A depiction of a ritualistic dance (early form of Yarkhushta style) from the petroglyphs of Syunik.
This dance was performed at least 15,000 years ago.
One of Armenia’s least known and interesting attractions is to be found at the top of Ughatasar Mountain. Aside from the natural beauty of the mountaintop valley, the views and the small lake, there is an abundance of ancient petroglyphs which are between four and seven thousand years old.
Rock—carvings are a unique source for the study of ancient culture. Discovered on the territory of Armenia, they have been know as “Itsagir”, i.e., goat-letters, and though they attracted the attention of certain investigators at the beginning of the 20th century, they were not studied at that time. Interest in rock art monuments grew during the first decades of the 20th century, when A. Kalantar indulged himself in their study. Unfortunately, very little has been preserved from the rich material collected by him. A. P. Deniyokhin also took part in the discovery of rock carvings in Armenia. During field studies the archaeologist S.H. Sardarian has discovered numerous rock carvings on the slopes of Aragats and the Gueghama mountains.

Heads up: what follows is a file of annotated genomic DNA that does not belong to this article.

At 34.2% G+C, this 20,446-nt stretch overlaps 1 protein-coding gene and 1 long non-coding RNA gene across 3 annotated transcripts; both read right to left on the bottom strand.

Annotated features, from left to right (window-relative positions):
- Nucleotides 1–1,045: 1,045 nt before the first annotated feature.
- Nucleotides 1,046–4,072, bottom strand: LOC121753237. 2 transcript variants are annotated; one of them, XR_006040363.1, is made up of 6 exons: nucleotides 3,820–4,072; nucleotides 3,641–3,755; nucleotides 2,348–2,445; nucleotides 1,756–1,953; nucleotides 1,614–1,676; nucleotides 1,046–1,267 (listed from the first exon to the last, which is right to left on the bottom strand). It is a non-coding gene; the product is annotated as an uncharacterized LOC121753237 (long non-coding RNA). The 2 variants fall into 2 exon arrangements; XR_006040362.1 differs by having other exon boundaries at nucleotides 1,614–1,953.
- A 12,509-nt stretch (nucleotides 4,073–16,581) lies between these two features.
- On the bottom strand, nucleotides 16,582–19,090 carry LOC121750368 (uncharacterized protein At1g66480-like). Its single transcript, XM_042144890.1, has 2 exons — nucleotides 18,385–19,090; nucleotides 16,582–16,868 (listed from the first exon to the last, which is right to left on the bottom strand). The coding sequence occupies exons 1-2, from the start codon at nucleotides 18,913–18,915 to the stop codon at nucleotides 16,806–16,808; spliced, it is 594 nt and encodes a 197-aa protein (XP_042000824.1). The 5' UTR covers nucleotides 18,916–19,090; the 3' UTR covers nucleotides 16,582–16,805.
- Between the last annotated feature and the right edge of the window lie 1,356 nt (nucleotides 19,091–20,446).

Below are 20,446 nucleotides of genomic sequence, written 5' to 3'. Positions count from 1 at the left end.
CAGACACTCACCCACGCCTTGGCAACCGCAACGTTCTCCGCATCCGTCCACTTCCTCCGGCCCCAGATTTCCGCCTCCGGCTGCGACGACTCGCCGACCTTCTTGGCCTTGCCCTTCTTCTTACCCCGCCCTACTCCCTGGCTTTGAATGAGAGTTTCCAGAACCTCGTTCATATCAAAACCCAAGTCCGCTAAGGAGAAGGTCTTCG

Ughatasar Mountain has a crater on top that is filled with boulders covered in petroglyphs. Thousands of them. These caveman carvings etched into the stones show scenes of people, animals, hunting, dancing and other things you cannot even descipher. Once you get up there, after traveling so far off the roads, and not seeing any signs of human habitation, you feel like you’re transported to the land before time… and indeed, considering these drawings are between 7 and 9,000 years old, you pretty much have been.